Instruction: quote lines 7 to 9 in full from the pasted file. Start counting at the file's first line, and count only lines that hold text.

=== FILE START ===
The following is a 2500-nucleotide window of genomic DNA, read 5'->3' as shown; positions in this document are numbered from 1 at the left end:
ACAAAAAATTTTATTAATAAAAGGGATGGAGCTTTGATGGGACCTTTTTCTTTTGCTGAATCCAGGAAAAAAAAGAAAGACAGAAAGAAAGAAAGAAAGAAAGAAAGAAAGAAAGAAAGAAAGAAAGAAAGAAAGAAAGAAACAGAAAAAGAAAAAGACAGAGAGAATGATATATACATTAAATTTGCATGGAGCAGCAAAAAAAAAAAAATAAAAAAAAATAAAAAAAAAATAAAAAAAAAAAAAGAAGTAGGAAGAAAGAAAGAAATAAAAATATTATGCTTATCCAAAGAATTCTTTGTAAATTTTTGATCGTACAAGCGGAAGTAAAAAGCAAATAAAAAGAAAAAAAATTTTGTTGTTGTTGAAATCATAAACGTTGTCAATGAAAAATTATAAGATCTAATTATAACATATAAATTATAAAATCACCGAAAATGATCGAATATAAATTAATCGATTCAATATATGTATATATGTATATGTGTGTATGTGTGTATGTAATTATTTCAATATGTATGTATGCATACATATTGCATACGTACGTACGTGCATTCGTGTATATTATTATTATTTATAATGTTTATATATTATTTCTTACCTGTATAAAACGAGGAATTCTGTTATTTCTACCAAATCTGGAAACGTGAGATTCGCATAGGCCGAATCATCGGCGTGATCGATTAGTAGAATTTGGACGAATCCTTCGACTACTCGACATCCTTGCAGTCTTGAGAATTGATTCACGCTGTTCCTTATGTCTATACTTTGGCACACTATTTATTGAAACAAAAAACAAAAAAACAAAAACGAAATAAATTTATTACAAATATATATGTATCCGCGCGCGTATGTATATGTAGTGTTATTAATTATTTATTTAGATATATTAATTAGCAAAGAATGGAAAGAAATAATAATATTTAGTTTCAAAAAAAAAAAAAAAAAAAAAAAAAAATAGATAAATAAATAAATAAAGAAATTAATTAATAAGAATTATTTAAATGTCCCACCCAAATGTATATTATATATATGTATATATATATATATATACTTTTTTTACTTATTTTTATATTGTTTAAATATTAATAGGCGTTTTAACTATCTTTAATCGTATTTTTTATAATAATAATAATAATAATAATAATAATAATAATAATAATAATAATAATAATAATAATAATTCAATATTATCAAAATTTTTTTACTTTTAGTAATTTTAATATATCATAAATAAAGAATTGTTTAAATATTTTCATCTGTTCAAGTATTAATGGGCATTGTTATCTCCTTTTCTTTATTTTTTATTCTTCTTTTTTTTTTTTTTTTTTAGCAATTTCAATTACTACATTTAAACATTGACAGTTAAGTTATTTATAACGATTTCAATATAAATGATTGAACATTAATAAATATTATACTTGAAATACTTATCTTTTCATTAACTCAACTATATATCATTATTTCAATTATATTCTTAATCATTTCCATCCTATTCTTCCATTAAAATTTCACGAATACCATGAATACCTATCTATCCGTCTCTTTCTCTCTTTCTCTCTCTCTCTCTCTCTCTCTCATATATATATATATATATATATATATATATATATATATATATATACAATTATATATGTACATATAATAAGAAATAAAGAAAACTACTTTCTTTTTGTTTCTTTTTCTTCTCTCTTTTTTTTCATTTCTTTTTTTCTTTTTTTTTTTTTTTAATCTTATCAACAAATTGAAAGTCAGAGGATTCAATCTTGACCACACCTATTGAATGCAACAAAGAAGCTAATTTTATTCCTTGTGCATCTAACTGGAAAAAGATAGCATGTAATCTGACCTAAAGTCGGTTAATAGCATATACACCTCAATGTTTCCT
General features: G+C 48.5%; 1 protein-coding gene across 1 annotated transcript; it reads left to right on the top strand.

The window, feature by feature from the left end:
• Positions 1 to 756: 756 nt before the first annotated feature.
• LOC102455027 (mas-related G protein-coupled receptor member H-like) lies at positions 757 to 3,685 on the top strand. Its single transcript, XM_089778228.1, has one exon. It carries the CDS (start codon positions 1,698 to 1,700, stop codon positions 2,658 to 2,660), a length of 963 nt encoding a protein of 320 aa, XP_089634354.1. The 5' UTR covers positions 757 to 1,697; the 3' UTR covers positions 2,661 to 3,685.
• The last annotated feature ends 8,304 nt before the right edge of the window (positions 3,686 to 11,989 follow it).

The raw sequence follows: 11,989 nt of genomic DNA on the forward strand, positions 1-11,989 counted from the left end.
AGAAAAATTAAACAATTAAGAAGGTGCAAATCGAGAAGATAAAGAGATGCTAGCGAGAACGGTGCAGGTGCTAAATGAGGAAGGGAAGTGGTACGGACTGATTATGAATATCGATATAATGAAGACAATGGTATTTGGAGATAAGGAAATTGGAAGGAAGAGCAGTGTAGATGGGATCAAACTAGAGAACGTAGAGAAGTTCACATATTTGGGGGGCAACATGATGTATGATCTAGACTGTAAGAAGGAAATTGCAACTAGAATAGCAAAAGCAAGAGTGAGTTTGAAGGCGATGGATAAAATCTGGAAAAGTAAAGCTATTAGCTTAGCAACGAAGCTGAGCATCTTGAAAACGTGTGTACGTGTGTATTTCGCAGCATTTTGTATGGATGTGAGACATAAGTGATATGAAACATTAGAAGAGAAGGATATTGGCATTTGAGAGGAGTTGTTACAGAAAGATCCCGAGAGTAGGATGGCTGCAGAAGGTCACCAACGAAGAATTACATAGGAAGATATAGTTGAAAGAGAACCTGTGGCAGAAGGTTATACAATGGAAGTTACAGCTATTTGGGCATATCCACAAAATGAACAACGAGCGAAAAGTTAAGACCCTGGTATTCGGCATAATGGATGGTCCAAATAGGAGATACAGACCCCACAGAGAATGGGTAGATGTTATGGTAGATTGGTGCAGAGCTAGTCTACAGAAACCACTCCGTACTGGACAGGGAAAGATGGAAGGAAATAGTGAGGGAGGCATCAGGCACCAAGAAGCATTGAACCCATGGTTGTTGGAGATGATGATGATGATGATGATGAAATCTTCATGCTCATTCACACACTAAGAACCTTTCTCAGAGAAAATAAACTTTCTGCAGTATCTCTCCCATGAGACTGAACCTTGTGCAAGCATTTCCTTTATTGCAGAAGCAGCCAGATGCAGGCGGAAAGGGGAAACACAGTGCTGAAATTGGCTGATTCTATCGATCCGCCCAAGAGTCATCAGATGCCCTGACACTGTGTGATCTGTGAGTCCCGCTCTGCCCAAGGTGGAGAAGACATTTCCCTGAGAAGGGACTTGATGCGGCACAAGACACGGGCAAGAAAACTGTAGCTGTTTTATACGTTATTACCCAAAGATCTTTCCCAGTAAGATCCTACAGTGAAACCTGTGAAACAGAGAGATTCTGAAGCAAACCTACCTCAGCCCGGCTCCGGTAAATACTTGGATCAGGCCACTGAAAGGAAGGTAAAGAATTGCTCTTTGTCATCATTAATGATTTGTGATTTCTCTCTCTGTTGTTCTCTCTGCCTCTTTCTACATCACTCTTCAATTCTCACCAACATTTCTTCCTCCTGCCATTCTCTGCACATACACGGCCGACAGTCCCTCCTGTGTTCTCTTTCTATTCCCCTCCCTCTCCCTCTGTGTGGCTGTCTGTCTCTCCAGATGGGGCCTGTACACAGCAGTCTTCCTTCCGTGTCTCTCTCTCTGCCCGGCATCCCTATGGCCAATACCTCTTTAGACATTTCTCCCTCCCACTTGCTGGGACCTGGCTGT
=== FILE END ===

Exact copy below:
• The last annotated feature ends 8,304 nt before the right edge of the window (positions 3,686 to 11,989 follow it).

The raw sequence follows: 11,989 nt of genomic DNA on the forward strand, positions 1-11,989 counted from the left end.
AGAAAAATTAAACAATTAAGAAGGTGCAAATCGAGAAGATAAAGAGATGCTAGCGAGAACGGTGCAGGTGCTAAATGAGGAAGGGAAGTGGTACGGACTGATTATGAATATCGATATAATGAAGACAATGGTATTTGGAGATAAGGAAATTGGAAGGAAGAGCAGTGTAGATGGGATCAAACTAGAGAACGTAGAGAAGTTCACATATTTGGGGGGCAACATGATGTATGATCTAGACTGTAAGAAGGAAATTGCAACTAGAATAGCAAAAGCAAGAGTGAGTTTGAAGGCGATGGATAAAATCTGGAAAAGTAAAGCTATTAGCTTAGCAACGAAGCTGAGCATCTTGAAAACGTGTGTACGTGTGTATTTCGCAGCATTTTGTATGGATGTGAGACATAAGTGATATGAAACATTAGAAGAGAAGGATATTGGCATTTGAGAGGAGTTGTTACAGAAAGATCCCGAGAGTAGGATGGCTGCAGAAGGTCACCAACGAAGAATTACATAGGAAGATATAGTTGAAAGAGAACCTGTGGCAGAAGGTTATACAATGGAAGTTACAGCTATTTGGGCATATCCACAAAATGAACAACGAGCGAAAAGTTAAGACCCTGGTATTCGGCATAATGGATGGTCCAAATAGGAGATACAGACCCCACAGAGAATGGGTAGATGTTATGGTAGATTGGTGCAGAGCTAGTCTACAGAAACCACTCCGTACTGGACAGGGAAAGATGGAAGGAAATAGTGAGGGAGGCATCAGGCACCAAGAAGCATTGAACCCATGGTTGTTGGAGATGATGATGATGATGATGATGAAATCTTCATGCTCATTCACACACTAAGAACCTTTCTCAGAGAAAATAAACTTTCTGCAGTATCTCTCCCATGAGACTGAACCTTGTGCAAGCATTTCCTTTATTGCAGAAGCAGCCAGATGCAGGCGGAAAGGGGAAACACAGTGCTGAAATTGGCTGATTCTATCGATCCGCCCAAGAGTCATCAGATGCCCTGACACTGTGTGATCTGTGAGTCCCGCTCTGCCCAAGGTGGAGAAGACATTTCCCTGAGAAGGGACTTGATGCGGCACAAGACACGGGCAAGAAAACTGTAGCTGTTTTATACGTTATTACCCAAAGATCTTTCCCAGTAAGATCCTACAGTGAAACCTGTGAAACAGAGAGATTCTGAAGCAAACCTACCTCAGCCCGGCTCCGGTAAATACTTGGATCAGGCCACTGAAAGGAAGGTAAAGAATTGCTCTTTGTCATCATTAATGATTTGTGATTTCTCTCTCTGTTGTTCTCTCTGCCTCTTTCTACATCACTCTTCAATTCTCACCAACATTTCTTCCTCCTGCCATTCTCTGCACATACACGGCCGACAGTCCCTCCTGTGTTCTCTTTCTATTCCCCTCCCTCTCCCTCTGTGTGGCTGTCTGTCTCTCCAGATGGGGCCTGTACACAGCAGTCTTCCTTCCGTGTCTCTCTCTCTGCCCGGCATCCCTATGGCCAATACCTCTTTAGACATTTCTCCCTCCCACTTGCTGGGACCTGGCTGT